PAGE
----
Watch Now

Freight.Tech 25: Silicon Valley money and the network effect lead Convoy to #4

( Image: Convoy )

Just three years after its founding in Seattle by two former Amazon executives, the leading digital freight brokerage Convoy reached a unicorn valuation and took the #4 spot in the Freight.Tech 25. Dan Lewis, co-founder and CEO, worked at Microsoft and Google before serving as the GM of New Shopping Experiences at Amazon. Grant Goodale, co-founder and CTO, was the CEO of game company Massively Fun before taking a position at Amazon as a Software Development Manager. 

The idea behind Convoy is relatively simple: automate the time-consuming, error-prone process of matching loads to trucks; by eliminating human intermediaries, Convoy wants to offer cheaper logistics services to its shipper customers and pass through more money to its carriers. In theory, an app can cover loads with less overhead than a room full of human brokers and as Convoy absorbs more market share and drives margins down, less tech-driven competitors won’t be able to keep up.

In September, we spoke to Andrew Davis, a vice president at T. Rowe Price, which participated in Convoy’s $185M Series C round. We wanted to hear what Davis thought about the deal because that round marked the first time that traditional institutional investors and asset managers—-as opposed to Silicon Valley VC firms—had bought into the Convoy story.

“To be very candid, freight matching is a math problem, and math problems, especially in a network, are all solved by Metcalfe’s law, and in this context, we feel that Convoy has the strategy and the ability to execute because they’re looking at the problem in a different way,” Davis explained. 

Metcalfe’s law states that the effect of a telecommunications network is proportional to the square of the number of the connected users of the system; in layman’s terms, this means that the load-matching advantage a larger brokerage has over a smaller competitor is exponential, not linear. 

The theory behind Convoy is simple; the equations are straightforward and elegant. But people aren’t that simple. A 3PL truism is that “it’s a relationship business” and yes, trust-based human relationships often contribute to a level of customer service that traditional brokers use to differentiate themselves. How can an app automate the user experience—the carrier experience—in a satisfactory way? How can an app automate user engagement and happiness?

Convoy didn’t stop with their breakthrough idea and best-in-class algorithms. Lewis and Goodale realized that for carriers to continue using Convoy, the company must create superior service and product offerings. So Convoy kept innovating.

In March, we called Convoy’s detention guarantee “one of the most brilliant things we’ve seen in a while”: Convoy automatically pays detention on any loads that carriers book through the Convoy app. Convoy knew that its cost per load was much lower on its app rather than through its voice brokers, and it also knew that collecting detention and accessorial fees is a major pain point for small carriers. Convoy’s app accelerates payments and collections for the carrier while reducing its own overhead.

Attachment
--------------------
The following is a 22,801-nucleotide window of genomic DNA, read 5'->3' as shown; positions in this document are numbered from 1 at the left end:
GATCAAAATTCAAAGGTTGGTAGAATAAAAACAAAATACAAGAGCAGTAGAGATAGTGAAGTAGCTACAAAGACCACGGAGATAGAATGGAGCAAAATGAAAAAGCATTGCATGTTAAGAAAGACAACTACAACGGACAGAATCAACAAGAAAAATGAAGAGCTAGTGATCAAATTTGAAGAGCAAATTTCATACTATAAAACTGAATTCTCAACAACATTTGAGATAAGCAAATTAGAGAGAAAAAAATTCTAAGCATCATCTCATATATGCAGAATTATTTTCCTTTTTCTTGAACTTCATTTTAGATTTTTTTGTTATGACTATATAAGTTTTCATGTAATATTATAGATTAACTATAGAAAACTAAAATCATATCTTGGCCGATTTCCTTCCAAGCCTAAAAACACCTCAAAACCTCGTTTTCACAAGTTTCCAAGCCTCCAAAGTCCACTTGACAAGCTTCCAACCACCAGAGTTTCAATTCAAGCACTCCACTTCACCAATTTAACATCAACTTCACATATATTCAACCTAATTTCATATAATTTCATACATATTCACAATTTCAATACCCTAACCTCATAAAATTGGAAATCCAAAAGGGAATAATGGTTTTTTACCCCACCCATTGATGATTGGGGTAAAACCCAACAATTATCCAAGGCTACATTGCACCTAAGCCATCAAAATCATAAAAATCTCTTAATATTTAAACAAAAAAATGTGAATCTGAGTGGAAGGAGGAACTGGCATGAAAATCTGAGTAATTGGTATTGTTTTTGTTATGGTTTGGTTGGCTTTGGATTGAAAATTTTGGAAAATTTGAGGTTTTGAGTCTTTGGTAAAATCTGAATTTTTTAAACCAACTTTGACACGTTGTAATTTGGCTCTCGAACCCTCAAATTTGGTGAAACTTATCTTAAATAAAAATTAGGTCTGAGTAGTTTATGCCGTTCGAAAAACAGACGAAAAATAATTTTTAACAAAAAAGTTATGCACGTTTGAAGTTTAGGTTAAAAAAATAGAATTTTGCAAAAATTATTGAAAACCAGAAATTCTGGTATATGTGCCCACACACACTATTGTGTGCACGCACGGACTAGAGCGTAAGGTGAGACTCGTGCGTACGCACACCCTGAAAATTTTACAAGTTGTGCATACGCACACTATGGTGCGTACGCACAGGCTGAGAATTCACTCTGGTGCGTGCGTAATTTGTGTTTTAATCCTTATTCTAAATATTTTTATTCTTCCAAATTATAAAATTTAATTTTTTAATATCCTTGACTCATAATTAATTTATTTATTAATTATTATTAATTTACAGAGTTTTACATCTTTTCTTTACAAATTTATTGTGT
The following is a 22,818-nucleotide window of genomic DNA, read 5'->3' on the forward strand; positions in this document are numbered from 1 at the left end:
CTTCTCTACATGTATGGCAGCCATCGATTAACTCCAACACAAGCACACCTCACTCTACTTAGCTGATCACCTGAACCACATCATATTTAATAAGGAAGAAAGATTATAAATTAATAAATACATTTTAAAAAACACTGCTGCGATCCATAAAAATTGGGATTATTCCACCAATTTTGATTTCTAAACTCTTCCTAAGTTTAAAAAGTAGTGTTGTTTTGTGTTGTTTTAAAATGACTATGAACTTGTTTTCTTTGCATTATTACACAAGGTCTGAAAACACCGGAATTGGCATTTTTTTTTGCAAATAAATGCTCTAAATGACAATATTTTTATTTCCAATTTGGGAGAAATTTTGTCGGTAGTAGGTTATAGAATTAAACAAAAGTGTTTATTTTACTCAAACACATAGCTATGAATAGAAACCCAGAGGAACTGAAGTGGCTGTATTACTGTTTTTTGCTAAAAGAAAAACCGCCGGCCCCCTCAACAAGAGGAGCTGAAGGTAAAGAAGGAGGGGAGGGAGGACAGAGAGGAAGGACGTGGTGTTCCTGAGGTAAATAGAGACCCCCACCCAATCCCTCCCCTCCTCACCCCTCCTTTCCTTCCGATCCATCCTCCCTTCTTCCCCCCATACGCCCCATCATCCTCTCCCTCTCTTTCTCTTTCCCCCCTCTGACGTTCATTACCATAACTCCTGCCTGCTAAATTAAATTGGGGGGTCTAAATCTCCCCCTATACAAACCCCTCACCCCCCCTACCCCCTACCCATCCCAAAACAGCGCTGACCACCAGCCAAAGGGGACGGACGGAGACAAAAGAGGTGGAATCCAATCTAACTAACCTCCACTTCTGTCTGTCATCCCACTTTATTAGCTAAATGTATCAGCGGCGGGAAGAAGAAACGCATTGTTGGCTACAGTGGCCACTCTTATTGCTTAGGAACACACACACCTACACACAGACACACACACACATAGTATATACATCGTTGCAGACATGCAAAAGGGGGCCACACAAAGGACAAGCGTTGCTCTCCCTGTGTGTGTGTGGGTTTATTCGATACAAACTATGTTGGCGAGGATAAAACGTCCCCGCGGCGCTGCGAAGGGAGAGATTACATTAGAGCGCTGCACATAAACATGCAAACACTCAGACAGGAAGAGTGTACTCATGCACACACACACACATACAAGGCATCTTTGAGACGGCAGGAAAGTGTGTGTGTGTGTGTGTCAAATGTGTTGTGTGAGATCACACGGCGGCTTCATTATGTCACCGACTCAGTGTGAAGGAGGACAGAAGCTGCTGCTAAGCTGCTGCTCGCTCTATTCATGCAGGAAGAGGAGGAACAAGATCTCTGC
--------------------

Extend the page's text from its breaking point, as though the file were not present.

In May, we reported on Convoy’s “revolutionary” Power-only program, a gray trailer pool that gives owner-operators access to desirable—and lucrative—drop-and-hook freight. After all, detention isn’t just about the money, it’s about the hours of service and revenue lost when inefficient dock operations force drivers to park their trucks when they could be running more miles. Small carriers and owner-operators don’t have huge networks of trailers strategically placed throughout the country to speed their passage through distribution centers and warehouse lots. 

Then in August, Convoy announced another product offering, this time aimed at shippers: “Dynamic Backup.” When volatility enters freight markets and tender rejections spike, shippers have a difficult time sourcing capacity and controlling their transportation costs. After waiting two hours for each carrier to issue a rejection, the shipper is forced to resort to the spot market, where it can pay hefty margins to traditional brokerages just to have its freight handled by an unfamiliar carrier it have little visibility into. With Dynamic Backup, Convoy inserts an instantly bookable, realtime market rate into shippers’ routing guides, and just as importantly, guarantees the capacity

“We want to solve the problem, reduce overhead, increase coverage, and reduce shipping costs,” Himani Jain, senior product manager for Dynamic Backup, told FreightWaves.

It has become increasingly clear to the industry that not only does Convoy have advanced technology and talented software developers, but the company’s executives possess a deep understanding of how to keep users engaged in its network. After making its initial tech-based value proposition, Convoy quickly rolled out a series of products designed to solve trucking pain points in a way that makes sense for its business model. That’s why transportation and logistics professionals voted Convoy the #4 most innovative company in the Freight.Tech 25. 

John Paul Hampstead

John Paul conducts research on multimodal freight markets and holds a Ph.D. in English literature from the University of Michigan. Prior to building a research team at FreightWaves, JP spent two years on the editorial side covering trucking markets, freight brokerage, and M&A.